Neither my mother nor my father were very green-thumbed. In fact, my mother once asked a cement worker who was laying part of a driveway across the street, if he would cement over our backyard. He did. She was sick of mowing the grass. There were some evergreen bushes along the north side of our property, but that was the extent of my parents’ green expression. Except for the lilac bush.
I remember when it was first planted. I was small, maybe two. It was right when we first moved into our house. My mother told me it would take seven years for it to bloom. And she was right. When I was nine the abundant flowers and heady smell first appeared. I used to sit underneath the bush and read or hide or eat a popsicle. The lilac was at the edge of the property next to our neighbor’s house, Mr. Bartley, a very rotund retired detective from the Toledo Police Department (who self-published a book about his life including a loving description of my mother) and where the very skinny retired used car salesman, Mr. Brewer, lived upstairs. From beneath the lilac bush, I could sometimes spy on the detective and the car salesman, to my great amusement.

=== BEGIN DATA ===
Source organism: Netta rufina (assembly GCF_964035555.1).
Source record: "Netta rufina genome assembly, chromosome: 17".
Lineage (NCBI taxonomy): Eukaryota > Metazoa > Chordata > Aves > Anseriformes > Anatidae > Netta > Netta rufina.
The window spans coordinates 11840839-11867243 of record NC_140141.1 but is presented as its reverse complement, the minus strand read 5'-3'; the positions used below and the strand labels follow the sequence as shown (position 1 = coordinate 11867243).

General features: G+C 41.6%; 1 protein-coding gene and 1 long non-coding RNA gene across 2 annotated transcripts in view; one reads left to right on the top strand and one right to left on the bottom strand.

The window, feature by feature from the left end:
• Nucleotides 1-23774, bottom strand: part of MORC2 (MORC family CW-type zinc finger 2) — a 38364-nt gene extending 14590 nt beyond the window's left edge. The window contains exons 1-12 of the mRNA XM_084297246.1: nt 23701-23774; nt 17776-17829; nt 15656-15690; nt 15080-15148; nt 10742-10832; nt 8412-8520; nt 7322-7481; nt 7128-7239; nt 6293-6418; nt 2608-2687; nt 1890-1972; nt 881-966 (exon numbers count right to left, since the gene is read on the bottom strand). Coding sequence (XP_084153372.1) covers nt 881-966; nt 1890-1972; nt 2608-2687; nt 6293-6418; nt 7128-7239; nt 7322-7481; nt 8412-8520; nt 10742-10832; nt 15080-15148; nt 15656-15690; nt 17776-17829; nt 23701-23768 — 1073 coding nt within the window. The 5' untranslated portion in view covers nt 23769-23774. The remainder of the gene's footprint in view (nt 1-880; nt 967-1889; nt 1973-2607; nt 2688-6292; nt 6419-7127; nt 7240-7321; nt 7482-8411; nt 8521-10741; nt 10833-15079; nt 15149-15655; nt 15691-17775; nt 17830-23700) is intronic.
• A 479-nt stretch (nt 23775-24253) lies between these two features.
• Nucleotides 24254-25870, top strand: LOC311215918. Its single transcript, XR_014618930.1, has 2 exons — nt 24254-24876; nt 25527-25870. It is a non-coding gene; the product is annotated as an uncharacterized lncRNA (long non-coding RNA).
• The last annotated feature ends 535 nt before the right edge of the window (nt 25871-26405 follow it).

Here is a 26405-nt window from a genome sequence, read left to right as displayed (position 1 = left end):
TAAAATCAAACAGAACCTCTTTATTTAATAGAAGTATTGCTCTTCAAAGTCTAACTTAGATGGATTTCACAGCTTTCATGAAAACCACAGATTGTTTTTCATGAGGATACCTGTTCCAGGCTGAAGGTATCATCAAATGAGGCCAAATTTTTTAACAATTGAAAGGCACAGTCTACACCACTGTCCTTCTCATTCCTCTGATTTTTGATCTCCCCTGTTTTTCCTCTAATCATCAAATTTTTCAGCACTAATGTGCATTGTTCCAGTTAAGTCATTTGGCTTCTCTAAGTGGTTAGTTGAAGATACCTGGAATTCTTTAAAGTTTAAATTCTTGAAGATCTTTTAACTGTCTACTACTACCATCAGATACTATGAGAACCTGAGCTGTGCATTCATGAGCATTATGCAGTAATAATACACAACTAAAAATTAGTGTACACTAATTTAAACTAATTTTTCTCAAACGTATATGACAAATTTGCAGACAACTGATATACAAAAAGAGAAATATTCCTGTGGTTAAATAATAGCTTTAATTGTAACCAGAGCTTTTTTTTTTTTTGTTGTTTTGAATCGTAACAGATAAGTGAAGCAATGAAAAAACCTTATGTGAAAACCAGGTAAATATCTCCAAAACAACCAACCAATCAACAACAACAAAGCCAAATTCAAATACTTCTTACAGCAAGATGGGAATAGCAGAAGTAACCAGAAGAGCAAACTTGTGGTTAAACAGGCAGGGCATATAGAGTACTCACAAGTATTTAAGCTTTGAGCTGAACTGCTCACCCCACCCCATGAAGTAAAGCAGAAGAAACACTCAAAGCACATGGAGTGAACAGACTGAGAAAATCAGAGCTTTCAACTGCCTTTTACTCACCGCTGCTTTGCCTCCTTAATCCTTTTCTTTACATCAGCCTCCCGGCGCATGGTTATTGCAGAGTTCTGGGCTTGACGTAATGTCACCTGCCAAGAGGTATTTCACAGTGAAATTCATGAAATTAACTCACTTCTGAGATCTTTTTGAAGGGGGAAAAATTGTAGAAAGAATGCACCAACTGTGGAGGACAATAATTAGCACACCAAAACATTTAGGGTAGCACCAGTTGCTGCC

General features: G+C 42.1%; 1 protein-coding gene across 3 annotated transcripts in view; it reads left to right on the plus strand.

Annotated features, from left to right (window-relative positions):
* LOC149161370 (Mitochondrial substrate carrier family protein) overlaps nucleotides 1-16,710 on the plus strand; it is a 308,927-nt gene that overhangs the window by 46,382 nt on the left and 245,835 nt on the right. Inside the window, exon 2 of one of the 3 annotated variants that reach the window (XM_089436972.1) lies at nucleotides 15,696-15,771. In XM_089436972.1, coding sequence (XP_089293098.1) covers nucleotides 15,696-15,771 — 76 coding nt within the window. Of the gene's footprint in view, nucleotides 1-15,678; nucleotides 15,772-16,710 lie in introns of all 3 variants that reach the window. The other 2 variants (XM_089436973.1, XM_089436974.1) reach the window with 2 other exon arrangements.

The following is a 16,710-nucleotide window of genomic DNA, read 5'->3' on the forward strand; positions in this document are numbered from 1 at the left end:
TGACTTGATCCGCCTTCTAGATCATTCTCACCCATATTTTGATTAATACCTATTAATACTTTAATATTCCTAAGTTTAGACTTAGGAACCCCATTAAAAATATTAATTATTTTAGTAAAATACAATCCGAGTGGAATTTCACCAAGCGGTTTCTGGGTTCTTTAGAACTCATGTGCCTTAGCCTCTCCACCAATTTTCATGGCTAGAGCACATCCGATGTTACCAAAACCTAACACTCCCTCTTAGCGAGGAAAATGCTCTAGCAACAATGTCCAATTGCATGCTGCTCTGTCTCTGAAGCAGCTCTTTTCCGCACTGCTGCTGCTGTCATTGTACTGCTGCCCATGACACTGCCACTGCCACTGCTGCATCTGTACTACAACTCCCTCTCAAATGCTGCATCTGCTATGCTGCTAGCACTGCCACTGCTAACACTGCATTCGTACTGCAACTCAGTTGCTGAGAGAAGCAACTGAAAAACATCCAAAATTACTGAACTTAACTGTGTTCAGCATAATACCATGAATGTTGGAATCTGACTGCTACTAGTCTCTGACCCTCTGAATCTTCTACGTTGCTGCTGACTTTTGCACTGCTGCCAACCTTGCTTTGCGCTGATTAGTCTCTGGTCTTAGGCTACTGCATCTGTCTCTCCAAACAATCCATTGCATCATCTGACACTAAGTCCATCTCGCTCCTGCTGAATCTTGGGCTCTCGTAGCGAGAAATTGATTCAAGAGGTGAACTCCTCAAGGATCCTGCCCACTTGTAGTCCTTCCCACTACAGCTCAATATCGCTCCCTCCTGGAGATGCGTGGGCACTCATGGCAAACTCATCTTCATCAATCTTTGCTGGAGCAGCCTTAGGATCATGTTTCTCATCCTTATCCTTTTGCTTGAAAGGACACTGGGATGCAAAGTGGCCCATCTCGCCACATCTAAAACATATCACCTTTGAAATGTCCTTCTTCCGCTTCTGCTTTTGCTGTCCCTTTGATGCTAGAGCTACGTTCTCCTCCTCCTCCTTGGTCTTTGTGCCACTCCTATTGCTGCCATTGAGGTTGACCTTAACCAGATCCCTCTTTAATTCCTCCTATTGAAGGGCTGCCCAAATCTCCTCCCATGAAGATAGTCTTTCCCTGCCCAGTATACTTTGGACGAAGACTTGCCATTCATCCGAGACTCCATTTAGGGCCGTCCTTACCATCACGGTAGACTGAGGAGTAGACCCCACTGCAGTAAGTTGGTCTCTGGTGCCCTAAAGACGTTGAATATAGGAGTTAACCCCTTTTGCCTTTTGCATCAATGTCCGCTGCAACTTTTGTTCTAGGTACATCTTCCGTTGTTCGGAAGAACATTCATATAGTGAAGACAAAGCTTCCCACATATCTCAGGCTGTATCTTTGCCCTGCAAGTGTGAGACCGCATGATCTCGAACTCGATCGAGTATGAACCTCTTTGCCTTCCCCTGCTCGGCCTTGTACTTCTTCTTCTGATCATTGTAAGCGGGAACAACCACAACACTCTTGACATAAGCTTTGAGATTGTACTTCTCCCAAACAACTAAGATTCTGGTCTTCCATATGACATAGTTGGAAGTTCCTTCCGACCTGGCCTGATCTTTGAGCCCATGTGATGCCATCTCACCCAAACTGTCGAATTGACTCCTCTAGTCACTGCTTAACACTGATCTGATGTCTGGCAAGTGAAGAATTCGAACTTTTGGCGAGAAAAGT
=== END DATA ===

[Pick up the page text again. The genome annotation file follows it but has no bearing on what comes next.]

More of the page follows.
And today, after all these years we have a lilac bush of our own. I’m not sure why I never was interested before in having a lilac bush grow in our yard. I certainly have enjoyed them on my walks in the neighborhood. And for many years, lilac was my scent of choice, especially around the time when I first met JB.
But this year there was something urging me to plant one. I will have to wait until next year for its flowers to really flourish (not seven), but somehow its presence and its scent have already made me feel more at home.